The fall New York auction season is set to commence this evening with Christie’s Impressionist and Modern Art Evening Sale, followed by Sotheby’s Impressionist and Modern Art Sale on Wednesday evening. The following is a preview of sales of the week.
Leading the top lots in both houses are two works by the late Alberto Giacometti, both from 1954. At Sotheby’s, his bronze bust, Grande Tête Mince (Grande Tête De Diego) is hoped to realize between $35 and $50 million. This work is a quintessential example of his style of sculpture from this period, with its kneaded texture and quiet emotionality, and is modeled from the visage of Giacometti’s own brother. At Christie’s, Diego en chemise écossaise, yet another rendition of Diego, is estimated to achieve between $30 and $50 million. This work of art, however, is a painting rather than a sculpture. The painting is a superb specimen of Giacometti’s deeply layered, ashy-hued brushwork. Much like the bust offered at Sotheby’s, both portraits gaze unflinchingly back at the viewer.
Pablo Picasso dominates the top lots at both houses, with three paintings in the top ten highest estimates at Christie’s and two at Sotheby’s. Leading the pack at Christie’s, in addition to adorning the catalogue’s cover, is a large, late Picasso painting from 1963, titled Le peintre et son modèle dans un paysage. Its chalky and evergreen palette, punctuated with yellow, depicts the artist rendering a nude model in the studio, all in Picasso’s signature spatial deconstructions. This work of art is anticipated to sell for $25 – $35 million.
At Sotheby’s, Tête de femme, priced at $20 – 30 million, is an exceptional and highly chromatic portrait of Picasso’s infamous lover, Marie-Thérèse Walter. This small painting from 1935 foreshadows the sculptural busts of her that were created later in the decade. Christie’s is also offering its own portrait of Marie-Thérèse Walter, from 1937, titled Femme au Béret at au Col de Fourrure (Marie-Thérèse) for $8 – $12 million. By contrast this portrait is less vibrant and exhibits an immediacy in the brushwork, perhaps attributed to the fact that it was painted in a single day. Additionally, Picasso’s Mousquetaire à la pipe, from 1969, is on the block at Sotheby’s and is expected to gross $12 – $18 million. This painting is also from the later part of Picasso’s oeuvre and was also painted in a single day.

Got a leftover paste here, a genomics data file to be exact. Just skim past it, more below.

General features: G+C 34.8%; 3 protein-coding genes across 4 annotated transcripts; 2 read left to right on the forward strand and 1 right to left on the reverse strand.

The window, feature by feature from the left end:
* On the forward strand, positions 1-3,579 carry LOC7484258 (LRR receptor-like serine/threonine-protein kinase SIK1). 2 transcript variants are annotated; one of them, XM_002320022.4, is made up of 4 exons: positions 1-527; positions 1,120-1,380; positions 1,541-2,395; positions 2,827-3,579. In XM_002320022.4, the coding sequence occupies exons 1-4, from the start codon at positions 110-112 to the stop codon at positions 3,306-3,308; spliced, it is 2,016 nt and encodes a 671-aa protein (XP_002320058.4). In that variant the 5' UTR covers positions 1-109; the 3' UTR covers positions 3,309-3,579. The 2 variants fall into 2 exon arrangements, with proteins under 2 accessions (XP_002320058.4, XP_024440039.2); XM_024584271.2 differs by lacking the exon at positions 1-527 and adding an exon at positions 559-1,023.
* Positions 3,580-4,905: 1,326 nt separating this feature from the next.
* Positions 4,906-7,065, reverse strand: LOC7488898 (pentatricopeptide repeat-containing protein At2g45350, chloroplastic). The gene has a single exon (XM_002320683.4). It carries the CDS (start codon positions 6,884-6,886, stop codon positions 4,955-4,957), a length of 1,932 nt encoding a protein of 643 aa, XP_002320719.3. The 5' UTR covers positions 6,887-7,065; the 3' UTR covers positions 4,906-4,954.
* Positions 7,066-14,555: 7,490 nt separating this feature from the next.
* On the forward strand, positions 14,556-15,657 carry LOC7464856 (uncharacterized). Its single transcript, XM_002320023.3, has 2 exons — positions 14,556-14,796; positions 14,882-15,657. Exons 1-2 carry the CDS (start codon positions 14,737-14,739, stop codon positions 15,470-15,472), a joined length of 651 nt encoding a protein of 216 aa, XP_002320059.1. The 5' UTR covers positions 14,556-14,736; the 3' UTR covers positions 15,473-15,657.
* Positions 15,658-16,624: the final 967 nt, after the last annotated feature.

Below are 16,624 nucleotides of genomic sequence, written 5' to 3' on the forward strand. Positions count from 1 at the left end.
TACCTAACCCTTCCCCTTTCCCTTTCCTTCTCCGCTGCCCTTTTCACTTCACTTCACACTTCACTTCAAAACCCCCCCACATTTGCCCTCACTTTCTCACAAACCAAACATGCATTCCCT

At Christie’s, there is an exquisite portrait titled Monsieur Baranowski by Amedeo Modigliani, from 1918. The portrait is of a young artist, who made his exodus to Paris. Christie’s catalogue includes this compelling quote regarding the portrait: “Who was Monsieur Baranowski? One of the hundreds of artists and intellectuals who flocked to Paris from Eastern Europe, most of whose talents were to remain unrecognized, their dreams unfulfilled.” This somber and sensitive work is anticipated to garner $25 – 35 million.
Giacomo Balla’s Futurist work, Automobile in Corsa, is among other notable highlights at Sotheby’s. A black and white oil and ink work by the artist, it is to be shown at the Guggenheim in early 2014 for a Futurist exhibition. It is estimated at $12 – $18 million.
An additional gem at Christie’s, is Guitare Sur Une Table by Cubist Juan Gris. This is a museum quality example of a fully realized Cubist work by the artist, as well as a prime example of the movement. It is priced at $10 – 15 million.